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Autonomic regulation of cardiac function during sleep in patients with irritable bowel syndrome.
Am J Gastroenterol. 2000 Oct; 95(10):2865-71.AJ

Abstract

OBJECTIVE

Several studies have provided evidence of abnormal autonomic activity in irritable bowel syndrome (IBS), suggesting that abnormal central nervous system-autonomic nervous system arousal mechanisms may be part of its pathophysiology. The goal was to investigate cardiac sympatho-vagal balance during waking and the different stages of sleep using heart rate variability analysis in IBS patients compared to healthy controls.

METHODS

A total of 15 IBS patients (13 female, two male, mean age 34.9 +/- 2.1 yr) and 15 controls (13 female, two male, mean age 36.2 +/- 2.3 yr) were studied during 1 h of pre-sleep quiet waking and during seven-hours of sleep. Polysomnography was used for the determination of state of consciousness. Electrocardiography provided the beat-to-beat intervals, which were then subjected to spectral analysis for determination of the percentage of energy in the low and high frequency bands, respectively. The low frequency/high frequency band ratio was also calculated. For each subject, heart rate variability analysis was performed using 15-min segments of waking, non-rapid eye movement sleep, and rapid eye movement sleep.

RESULTS

The low frequency band power was significantly greater in IBS patients during waking. No group differences were found in high frequency band power during any state. The low frequency to high frequency band ratio was significantly greater in IBS patients during rapid eye movement sleep.

CONCLUSIONS

IBS patients have greater sympathetic activity during waking and greater overall sympathetic dominance during rapid eye movement sleep. These results support the presence of autonomic abnormalities in patients with IBS. The possibility is discussed that sympathetic dominance during rapid eye movement sleep may play a role in sensitizing the gut to waking stimulation.

Authors+Show Affiliations

Lynn Institute for Healthcare Research, Oklahoma City, Oklahoma 73112, USA.No affiliation info availableNo affiliation info available

Pub Type(s)

Journal Article
Research Support, Non-U.S. Gov't

Language

eng

PubMed ID

11051361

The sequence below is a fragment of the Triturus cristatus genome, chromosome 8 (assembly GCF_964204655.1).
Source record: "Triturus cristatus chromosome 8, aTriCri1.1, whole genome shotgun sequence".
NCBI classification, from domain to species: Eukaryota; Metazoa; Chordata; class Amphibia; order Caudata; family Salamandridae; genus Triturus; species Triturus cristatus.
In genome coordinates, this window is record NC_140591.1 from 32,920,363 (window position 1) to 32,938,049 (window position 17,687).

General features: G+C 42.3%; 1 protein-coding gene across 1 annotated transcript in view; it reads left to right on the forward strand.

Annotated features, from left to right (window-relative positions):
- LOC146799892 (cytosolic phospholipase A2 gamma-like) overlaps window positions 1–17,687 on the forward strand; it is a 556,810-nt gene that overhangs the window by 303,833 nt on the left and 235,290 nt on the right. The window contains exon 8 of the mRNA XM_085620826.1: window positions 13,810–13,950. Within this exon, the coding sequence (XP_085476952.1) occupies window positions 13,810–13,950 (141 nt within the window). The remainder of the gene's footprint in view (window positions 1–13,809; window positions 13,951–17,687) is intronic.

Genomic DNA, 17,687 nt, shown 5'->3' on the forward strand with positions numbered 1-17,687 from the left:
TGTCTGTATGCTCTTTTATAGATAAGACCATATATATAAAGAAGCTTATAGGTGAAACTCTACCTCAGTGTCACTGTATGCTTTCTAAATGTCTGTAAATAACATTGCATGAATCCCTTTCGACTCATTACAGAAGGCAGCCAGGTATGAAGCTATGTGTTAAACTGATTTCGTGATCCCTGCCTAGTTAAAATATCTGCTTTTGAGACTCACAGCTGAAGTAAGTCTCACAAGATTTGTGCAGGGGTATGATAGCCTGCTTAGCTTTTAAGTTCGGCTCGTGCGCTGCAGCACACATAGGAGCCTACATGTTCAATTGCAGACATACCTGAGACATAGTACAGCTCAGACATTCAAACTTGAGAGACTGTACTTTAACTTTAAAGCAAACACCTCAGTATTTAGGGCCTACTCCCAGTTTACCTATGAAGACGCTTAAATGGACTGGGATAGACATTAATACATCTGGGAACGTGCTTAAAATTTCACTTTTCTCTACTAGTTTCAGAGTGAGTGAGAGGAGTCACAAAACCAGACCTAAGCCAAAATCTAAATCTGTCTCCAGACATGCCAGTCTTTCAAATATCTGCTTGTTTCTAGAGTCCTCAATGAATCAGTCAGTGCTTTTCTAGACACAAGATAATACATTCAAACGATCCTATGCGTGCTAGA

Citation

Orr, W C., et al. "Autonomic Regulation of Cardiac Function During Sleep in Patients With Irritable Bowel Syndrome." The American Journal of Gastroenterology, vol. 95, no. 10, 2000, pp. 2865-71.
Orr WC, Elsenbruch S, Harnish MJ. Autonomic regulation of cardiac function during sleep in patients with irritable bowel syndrome. Am J Gastroenterol. 2000;95(10):2865-71.
Orr, W. C., Elsenbruch, S., & Harnish, M. J. (2000). Autonomic regulation of cardiac function during sleep in patients with irritable bowel syndrome. The American Journal of Gastroenterology, 95(10), 2865-71.
Orr WC, Elsenbruch S, Harnish MJ. Autonomic Regulation of Cardiac Function During Sleep in Patients With Irritable Bowel Syndrome. Am J Gastroenterol. 2000;95(10):2865-71. PubMed PMID: 11051361.
* Article titles in AMA citation format should be in sentence-case
TY - JOUR T1 - Autonomic regulation of cardiac function during sleep in patients with irritable bowel syndrome. AU - Orr,W C, AU - Elsenbruch,S, AU - Harnish,M J, PY - 2000/10/29/pubmed PY - 2001/2/28/medline PY - 2000/10/29/entrez SP - 2865 EP - 71 JF - The American journal of gastroenterology JO - Am J Gastroenterol VL - 95 IS - 10 N2 - OBJECTIVE: Several studies have provided evidence of abnormal autonomic activity in irritable bowel syndrome (IBS), suggesting that abnormal central nervous system-autonomic nervous system arousal mechanisms may be part of its pathophysiology. The goal was to investigate cardiac sympatho-vagal balance during waking and the different stages of sleep using heart rate variability analysis in IBS patients compared to healthy controls. METHODS: A total of 15 IBS patients (13 female, two male, mean age 34.9 +/- 2.1 yr) and 15 controls (13 female, two male, mean age 36.2 +/- 2.3 yr) were studied during 1 h of pre-sleep quiet waking and during seven-hours of sleep. Polysomnography was used for the determination of state of consciousness. Electrocardiography provided the beat-to-beat intervals, which were then subjected to spectral analysis for determination of the percentage of energy in the low and high frequency bands, respectively. The low frequency/high frequency band ratio was also calculated. For each subject, heart rate variability analysis was performed using 15-min segments of waking, non-rapid eye movement sleep, and rapid eye movement sleep. RESULTS: The low frequency band power was significantly greater in IBS patients during waking. No group differences were found in high frequency band power during any state. The low frequency to high frequency band ratio was significantly greater in IBS patients during rapid eye movement sleep. CONCLUSIONS: IBS patients have greater sympathetic activity during waking and greater overall sympathetic dominance during rapid eye movement sleep. These results support the presence of autonomic abnormalities in patients with IBS. The possibility is discussed that sympathetic dominance during rapid eye movement sleep may play a role in sensitizing the gut to waking stimulation. SN - 0002-9270 UR - https://www.unboundmedicine.com/medline/citation/11051361/Autonomic_regulation_of_cardiac_function_during_sleep_in_patients_with_irritable_bowel_syndrome_ DB - PRIME DP - Unbound Medicine ER -